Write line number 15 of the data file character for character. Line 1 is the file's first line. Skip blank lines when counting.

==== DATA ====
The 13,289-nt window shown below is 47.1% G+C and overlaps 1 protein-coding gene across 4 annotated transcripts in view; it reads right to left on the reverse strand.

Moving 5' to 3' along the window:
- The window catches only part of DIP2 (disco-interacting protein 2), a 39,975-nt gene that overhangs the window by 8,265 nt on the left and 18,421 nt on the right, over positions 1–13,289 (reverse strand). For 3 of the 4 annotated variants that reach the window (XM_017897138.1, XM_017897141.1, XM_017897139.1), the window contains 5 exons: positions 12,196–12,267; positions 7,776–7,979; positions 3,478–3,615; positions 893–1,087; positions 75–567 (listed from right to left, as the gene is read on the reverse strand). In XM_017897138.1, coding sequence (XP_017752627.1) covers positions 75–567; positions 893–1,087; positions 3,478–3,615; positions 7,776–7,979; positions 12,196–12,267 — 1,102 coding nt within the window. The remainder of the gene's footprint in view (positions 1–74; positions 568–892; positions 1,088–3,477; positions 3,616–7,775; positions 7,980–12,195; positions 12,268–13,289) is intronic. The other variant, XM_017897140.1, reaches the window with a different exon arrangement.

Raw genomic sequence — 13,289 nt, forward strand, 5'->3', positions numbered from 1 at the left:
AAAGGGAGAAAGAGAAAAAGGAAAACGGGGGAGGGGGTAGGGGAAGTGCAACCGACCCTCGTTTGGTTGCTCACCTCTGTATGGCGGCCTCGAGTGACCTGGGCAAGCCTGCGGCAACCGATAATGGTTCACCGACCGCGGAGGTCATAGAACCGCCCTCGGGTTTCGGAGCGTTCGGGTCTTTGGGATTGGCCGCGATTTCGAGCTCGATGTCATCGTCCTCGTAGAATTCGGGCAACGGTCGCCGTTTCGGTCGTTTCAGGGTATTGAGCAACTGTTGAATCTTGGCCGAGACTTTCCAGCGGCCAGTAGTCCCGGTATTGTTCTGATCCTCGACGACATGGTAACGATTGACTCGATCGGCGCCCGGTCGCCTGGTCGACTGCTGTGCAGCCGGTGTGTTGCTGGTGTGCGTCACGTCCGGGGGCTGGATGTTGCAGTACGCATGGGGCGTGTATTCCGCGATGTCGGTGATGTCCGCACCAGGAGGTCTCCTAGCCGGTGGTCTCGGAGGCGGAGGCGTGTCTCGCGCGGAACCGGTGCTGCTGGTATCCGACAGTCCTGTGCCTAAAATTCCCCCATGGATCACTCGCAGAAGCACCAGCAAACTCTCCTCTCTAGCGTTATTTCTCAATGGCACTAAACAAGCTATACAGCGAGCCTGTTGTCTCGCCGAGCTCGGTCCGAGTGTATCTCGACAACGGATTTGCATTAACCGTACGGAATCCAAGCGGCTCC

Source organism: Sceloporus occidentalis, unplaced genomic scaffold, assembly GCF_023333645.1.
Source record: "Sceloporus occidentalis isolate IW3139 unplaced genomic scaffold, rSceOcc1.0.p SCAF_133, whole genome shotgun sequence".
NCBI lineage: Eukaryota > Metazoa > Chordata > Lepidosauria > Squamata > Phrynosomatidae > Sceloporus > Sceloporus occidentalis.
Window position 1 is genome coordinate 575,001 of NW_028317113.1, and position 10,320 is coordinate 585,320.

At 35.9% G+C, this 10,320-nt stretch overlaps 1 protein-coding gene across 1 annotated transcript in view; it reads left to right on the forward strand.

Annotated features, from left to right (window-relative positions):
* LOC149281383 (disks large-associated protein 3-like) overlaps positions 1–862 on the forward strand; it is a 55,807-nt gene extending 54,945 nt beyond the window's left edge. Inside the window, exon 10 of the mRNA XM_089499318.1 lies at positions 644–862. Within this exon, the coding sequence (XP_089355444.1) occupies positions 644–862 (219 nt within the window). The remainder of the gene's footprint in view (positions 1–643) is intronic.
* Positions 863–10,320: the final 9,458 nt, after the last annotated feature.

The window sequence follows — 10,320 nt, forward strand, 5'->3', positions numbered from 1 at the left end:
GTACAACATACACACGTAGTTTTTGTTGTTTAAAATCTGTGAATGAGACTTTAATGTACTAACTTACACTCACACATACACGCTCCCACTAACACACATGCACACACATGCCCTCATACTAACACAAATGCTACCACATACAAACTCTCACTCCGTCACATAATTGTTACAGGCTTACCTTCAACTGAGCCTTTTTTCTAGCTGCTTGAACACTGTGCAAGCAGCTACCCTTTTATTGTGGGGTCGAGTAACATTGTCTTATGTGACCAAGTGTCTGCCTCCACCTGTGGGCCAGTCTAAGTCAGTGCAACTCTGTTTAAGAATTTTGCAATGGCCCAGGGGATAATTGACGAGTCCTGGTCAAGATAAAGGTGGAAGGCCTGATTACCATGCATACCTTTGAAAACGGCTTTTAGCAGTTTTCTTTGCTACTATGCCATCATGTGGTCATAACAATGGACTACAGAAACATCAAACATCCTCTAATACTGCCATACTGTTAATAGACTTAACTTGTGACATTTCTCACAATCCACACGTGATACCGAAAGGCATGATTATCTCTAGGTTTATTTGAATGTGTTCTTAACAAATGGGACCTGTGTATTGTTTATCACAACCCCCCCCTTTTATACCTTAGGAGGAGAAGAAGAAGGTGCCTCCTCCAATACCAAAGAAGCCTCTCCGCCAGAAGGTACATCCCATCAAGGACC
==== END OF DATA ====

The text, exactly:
GTACAACATACACACGTAGTTTTTGTTGTTTAAAATCTGTGAATGAGACTTTAATGTACTAACTTACACTCACACATACACGCTCCCACTAACACACATGCACACACATGCCCTCATACTAACACAAATGCTACCACATACAAACTCTCACTCCGTCACATAATTGTTACAGGCTTACCTTCAACTGAGCCTTTTTTCTAGCTGCTTGAACACTGTGCAAGCAGCTACCCTTTTATTGTGGGGTCGAGTAACATTGTCTTATGTGACCAAGTGTCTGCCTCCACCTGTGGGCCAGTCTAAGTCAGTGCAACTCTGTTTAAGAATTTTGCAATGGCCCAGGGGATAATTGACGAGTCCTGGTCAAGATAAAGGTGGAAGGCCTGATTACCATGCATACCTTTGAAAACGGCTTTTAGCAGTTTTCTTTGCTACTATGCCATCATGTGGTCATAACAATGGACTACAGAAACATCAAACATCCTCTAATACTGCCATACTGTTAATAGACTTAACTTGTGACATTTCTCACAATCCACACGTGATACCGAAAGGCATGATTATCTCTAGGTTTATTTGAATGTGTTCTTAACAAATGGGACCTGTGTATTGTTTATCACAACCCCCCCCTTTTATACCTTAGGAGGAGAAGAAGAAGGTGCCTCCTCCAATACCAAAGAAGCCTCTCCGCCAGAAGGTACATCCCATCAAGGACC